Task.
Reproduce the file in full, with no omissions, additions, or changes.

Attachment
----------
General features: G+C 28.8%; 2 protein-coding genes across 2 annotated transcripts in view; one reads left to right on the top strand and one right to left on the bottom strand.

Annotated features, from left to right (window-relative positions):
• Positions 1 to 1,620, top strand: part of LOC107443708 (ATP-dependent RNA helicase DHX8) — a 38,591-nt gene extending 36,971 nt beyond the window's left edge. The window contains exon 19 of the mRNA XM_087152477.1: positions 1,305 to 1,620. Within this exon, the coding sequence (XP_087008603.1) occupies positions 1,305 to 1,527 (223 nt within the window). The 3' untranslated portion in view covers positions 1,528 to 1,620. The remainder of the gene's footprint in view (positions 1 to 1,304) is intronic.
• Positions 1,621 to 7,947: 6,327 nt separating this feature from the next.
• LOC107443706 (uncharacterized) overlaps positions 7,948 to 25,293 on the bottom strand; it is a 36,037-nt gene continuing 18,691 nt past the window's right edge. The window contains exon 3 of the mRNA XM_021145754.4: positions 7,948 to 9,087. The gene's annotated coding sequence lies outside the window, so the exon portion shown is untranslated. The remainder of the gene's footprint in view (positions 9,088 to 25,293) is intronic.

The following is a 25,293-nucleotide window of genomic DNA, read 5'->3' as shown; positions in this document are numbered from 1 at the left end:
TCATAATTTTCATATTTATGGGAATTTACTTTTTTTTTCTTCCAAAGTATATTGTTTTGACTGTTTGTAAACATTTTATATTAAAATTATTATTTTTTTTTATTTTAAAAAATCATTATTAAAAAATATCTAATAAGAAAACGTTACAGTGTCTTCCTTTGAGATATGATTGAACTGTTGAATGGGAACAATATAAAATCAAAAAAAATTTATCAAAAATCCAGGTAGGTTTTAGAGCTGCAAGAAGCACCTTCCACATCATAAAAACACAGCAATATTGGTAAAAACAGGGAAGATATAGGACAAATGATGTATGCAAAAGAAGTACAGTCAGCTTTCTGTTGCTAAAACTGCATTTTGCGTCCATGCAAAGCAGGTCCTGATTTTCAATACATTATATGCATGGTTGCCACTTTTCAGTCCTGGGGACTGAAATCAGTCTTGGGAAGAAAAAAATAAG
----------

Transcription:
General features: G+C 28.8%; 2 protein-coding genes across 2 annotated transcripts in view; one reads left to right on the top strand and one right to left on the bottom strand.

Annotated features, from left to right (window-relative positions):
• Positions 1 to 1,620, top strand: part of LOC107443708 (ATP-dependent RNA helicase DHX8) — a 38,591-nt gene extending 36,971 nt beyond the window's left edge. The window contains exon 19 of the mRNA XM_087152477.1: positions 1,305 to 1,620. Within this exon, the coding sequence (XP_087008603.1) occupies positions 1,305 to 1,527 (223 nt within the window). The 3' untranslated portion in view covers positions 1,528 to 1,620. The remainder of the gene's footprint in view (positions 1 to 1,304) is intronic.
• Positions 1,621 to 7,947: 6,327 nt separating this feature from the next.
• LOC107443706 (uncharacterized) overlaps positions 7,948 to 25,293 on the bottom strand; it is a 36,037-nt gene continuing 18,691 nt past the window's right edge. The window contains exon 3 of the mRNA XM_021145754.4: positions 7,948 to 9,087. The gene's annotated coding sequence lies outside the window, so the exon portion shown is untranslated. The remainder of the gene's footprint in view (positions 9,088 to 25,293) is intronic.

The following is a 25,293-nucleotide window of genomic DNA, read 5'->3' as shown; positions in this document are numbered from 1 at the left end:
TCATAATTTTCATATTTATGGGAATTTACTTTTTTTTTCTTCCAAAGTATATTGTTTTGACTGTTTGTAAACATTTTATATTAAAATTATTATTTTTTTTTATTTTAAAAAATCATTATTAAAAAATATCTAATAAGAAAACGTTACAGTGTCTTCCTTTGAGATATGATTGAACTGTTGAATGGGAACAATATAAAATCAAAAAAAATTTATCAAAAATCCAGGTAGGTTTTAGAGCTGCAAGAAGCACCTTCCACATCATAAAAACACAGCAATATTGGTAAAAACAGGGAAGATATAGGACAAATGATGTATGCAAAAGAAGTACAGTCAGCTTTCTGTTGCTAAAACTGCATTTTGCGTCCATGCAAAGCAGGTCCTGATTTTCAATACATTATATGCATGGTTGCCACTTTTCAGTCCTGGGGACTGAAATCAGTCTTGGGAAGAAAAAAATAAG